Wednesday, May 8, 2013

Names, Numbers, Dates, and Signatures – Cleaning Up Your Legal Documentation

As most of the entrepreneurial community in Minnesota is well aware, the funding still available under the state’s Angel Tax Credit program, which gives investors in tech start-ups a tax credit on qualified investments, is fast dwindling. I’m sure ours is not the only law firm in town working with clients that are still hoping to take advantage of the remaining allocation of credits, and reaching out to potential investors with their business summaries, financial information, and perfectly-crafted elevator pitches

These aren’t the only requirements of the savvy investor, however. Potential business partners also often want to understand the precise equity structure of company in which they are investing, who comprises the company’s board of directors, what the requirements are of the governing documents (articles, bylaws, buy/sell or member control agreements), and other corporate matters. These issues, while often easy to discuss and agree upon in theory, are not technically (or legally) solidified unless they exist in writing, with appropriate names, numbers, dates—and signatures. For some of our entrepreneurial clients, who are often working at break-neck speed, these items exist in spreadsheets, word documents, or emails, but not in legally-binding agreements. And the need to step back and complete this documentation in order to present it accurately to investors seems like a frustrating, stilted, “lawyerly” process that just delays the finalization of key partnerships and funding. 

Despite the seeming insignificance of some of these items, the importance of the technicalities surrounding these types of business decisions cannot be understated. Promising an investor that they will receive 10% equity in your company in exchange for their investment, without clear documentation illustrating who owns the other 90%, when they received it, and for how much, does not instill much confidence in the certainty of that 10% (or in compliance with applicable state and federal securities regulation). And promising an investor a board seat without confirming to them how much power this may yield (will they be one of two, or one of seven board members?) may not add the value to their investment that a company thinks it should. 

According to West’s Encyclopedia of American Law, a signature is “a mark or sign made by an individual on an instrument or document to signify knowledge, approval, acceptance, or obligation,” with the purpose of “authenticat[ing] a writing . . . and bind[ing] the individual signing the writing by the provisions contained in the document.” I recently assisted a client who insisted that his company’s capitalization table reflected three current owners. However, the third owner had continually delayed providing his signature on the subscription documents evidencing his investment and ownership in the company. Ultimately, when push came to shove and the importance of reflecting the company’s ownership accurately was required, it became clear that there was no true meeting of the minds, and the company was left with its two, official founders. Signatures are the talismans that turn mere conversations (or that “hand-shake” deal) into something that companies – and investors – can rely on as permanent and secure.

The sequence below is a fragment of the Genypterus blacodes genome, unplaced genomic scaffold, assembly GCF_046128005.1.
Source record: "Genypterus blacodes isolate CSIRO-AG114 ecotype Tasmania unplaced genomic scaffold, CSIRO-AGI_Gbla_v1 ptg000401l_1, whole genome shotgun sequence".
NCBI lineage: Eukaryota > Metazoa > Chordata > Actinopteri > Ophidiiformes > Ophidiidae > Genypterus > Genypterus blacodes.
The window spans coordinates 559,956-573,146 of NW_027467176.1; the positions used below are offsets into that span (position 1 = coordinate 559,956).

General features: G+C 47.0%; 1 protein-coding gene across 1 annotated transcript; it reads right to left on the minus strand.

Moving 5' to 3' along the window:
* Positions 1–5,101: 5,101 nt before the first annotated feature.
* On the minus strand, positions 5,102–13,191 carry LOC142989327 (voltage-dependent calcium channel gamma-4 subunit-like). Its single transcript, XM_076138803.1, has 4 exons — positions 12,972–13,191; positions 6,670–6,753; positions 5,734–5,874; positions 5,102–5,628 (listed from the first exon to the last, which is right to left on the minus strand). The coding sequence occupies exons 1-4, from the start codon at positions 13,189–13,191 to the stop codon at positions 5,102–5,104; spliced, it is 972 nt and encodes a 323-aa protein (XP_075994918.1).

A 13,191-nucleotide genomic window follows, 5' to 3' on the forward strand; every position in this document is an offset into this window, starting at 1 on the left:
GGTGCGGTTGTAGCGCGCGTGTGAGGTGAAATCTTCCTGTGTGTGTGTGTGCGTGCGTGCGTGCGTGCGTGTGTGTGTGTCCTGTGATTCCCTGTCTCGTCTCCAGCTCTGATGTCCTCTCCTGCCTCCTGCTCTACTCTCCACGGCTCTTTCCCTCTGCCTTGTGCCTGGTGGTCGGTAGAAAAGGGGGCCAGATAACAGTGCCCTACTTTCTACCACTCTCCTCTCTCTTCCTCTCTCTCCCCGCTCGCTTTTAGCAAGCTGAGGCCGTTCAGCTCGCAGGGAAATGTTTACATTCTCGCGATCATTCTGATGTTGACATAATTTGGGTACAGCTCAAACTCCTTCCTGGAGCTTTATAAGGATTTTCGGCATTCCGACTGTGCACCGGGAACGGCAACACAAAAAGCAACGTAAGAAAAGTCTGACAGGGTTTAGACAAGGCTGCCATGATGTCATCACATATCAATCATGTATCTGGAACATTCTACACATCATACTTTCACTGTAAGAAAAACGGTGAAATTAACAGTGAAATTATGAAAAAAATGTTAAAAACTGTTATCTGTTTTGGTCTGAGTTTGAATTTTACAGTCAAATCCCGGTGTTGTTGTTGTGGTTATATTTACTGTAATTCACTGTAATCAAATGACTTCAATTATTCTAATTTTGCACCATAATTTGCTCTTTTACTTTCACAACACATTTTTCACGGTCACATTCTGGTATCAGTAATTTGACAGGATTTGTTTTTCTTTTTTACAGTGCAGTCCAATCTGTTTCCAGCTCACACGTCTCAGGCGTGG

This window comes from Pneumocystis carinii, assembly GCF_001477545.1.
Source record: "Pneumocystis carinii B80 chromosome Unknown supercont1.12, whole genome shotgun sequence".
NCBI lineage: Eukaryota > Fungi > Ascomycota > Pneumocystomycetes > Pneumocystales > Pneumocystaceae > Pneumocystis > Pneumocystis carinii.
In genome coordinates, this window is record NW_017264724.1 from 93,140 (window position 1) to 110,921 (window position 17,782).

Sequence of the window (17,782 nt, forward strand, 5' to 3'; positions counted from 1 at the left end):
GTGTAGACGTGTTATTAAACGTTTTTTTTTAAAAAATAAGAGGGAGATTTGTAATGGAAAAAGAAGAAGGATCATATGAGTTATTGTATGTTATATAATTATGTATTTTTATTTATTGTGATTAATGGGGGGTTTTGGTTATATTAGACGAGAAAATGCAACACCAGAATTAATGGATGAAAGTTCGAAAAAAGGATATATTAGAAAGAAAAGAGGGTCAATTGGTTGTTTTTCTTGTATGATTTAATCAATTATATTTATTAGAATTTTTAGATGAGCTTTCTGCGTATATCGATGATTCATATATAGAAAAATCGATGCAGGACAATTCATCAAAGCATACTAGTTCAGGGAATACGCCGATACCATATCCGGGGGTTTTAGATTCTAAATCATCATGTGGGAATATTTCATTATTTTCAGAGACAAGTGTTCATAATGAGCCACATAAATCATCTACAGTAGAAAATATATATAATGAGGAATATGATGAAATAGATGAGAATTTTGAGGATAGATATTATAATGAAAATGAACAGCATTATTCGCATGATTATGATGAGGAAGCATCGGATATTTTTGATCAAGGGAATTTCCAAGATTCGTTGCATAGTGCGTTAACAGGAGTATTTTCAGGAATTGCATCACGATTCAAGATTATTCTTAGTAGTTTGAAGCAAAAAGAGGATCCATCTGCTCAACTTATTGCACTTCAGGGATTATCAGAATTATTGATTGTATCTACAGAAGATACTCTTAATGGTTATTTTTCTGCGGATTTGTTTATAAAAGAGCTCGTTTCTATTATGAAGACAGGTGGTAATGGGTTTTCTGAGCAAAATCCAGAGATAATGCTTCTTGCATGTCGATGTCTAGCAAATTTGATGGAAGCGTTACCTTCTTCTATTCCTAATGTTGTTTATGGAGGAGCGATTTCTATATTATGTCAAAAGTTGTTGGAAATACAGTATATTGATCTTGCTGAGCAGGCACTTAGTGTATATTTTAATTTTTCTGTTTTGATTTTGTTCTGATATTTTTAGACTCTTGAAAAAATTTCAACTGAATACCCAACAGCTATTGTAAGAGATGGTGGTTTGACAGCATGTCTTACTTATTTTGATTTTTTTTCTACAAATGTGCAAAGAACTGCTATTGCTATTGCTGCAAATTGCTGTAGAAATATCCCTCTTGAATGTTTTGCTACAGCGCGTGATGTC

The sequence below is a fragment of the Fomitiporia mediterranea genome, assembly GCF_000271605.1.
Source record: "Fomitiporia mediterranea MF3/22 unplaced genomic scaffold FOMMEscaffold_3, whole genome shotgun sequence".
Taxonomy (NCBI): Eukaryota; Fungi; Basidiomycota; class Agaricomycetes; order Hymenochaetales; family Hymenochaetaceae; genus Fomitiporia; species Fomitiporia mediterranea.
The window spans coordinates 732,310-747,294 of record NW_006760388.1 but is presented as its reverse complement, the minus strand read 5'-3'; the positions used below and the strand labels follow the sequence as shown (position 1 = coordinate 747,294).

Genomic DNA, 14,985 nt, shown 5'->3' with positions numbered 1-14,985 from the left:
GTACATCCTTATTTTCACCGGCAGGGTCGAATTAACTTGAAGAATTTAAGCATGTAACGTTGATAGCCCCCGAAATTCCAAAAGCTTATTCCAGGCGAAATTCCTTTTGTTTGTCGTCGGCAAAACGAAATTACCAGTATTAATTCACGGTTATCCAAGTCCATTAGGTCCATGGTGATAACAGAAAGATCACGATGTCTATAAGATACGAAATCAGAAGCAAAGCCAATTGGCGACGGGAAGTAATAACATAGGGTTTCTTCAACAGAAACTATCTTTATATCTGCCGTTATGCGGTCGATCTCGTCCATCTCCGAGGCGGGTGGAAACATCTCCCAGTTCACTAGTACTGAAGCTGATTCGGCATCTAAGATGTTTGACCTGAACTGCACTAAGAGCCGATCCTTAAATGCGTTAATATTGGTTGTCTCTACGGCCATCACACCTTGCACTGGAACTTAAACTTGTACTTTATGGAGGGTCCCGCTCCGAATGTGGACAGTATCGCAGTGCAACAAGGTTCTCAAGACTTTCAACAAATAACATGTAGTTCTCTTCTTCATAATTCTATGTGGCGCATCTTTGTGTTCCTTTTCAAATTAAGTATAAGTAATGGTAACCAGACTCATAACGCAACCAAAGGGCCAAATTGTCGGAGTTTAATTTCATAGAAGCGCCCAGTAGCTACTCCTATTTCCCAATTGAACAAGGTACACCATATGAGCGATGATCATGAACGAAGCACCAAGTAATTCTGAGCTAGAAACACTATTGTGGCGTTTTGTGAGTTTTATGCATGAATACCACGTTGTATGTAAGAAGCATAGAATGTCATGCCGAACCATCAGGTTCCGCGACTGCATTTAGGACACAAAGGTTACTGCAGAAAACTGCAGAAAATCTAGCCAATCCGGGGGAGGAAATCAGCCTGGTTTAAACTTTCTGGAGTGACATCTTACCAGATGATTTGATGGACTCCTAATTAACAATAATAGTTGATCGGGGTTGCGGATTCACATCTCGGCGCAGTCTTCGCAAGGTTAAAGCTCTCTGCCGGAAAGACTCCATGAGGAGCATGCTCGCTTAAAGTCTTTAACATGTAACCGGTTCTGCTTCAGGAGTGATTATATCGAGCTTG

I have also recently been working with a client that is attempting to raise money, and an investor inquired about composition of the company’s board of directors. The client had multiple notes as to who was supposed to have been on its board at different times throughout the company’s two-year history, but (much to the surprise of its super skilled legal team) had never followed the statutory process required for the election of directors, or properly documented decisions that had been made regarding the structure of the board. While getting these documents in order was not a very large undertaking, it did take additional time, delaying the company’s receipt of its equity capital and adding some undue headache to the process.

Dates are important as well. Providing a snapshot of your company’s capital structure requires that the documentation leading up to that point is dated and executed prior to the date of the snapshot. And as most business owners realize, subsequent investments dilute previous investors, so solidifying the order of who came in first, second, and third, is critical.

With the potential for at least one incentive to invest, the Minnesota Angel Tax Credit, appearing close to running out for the year (unless proposed legislation like this is passed to increase it), companies are realizing that any delay in communicating with an investor is a set-back. Getting your legal “house in order” with accurate and complete documentation can save time and energy down the road – when these attributes will surely be needed to polish that elevator pitch!

A Post by Karen Wenzel, Guest Blogger

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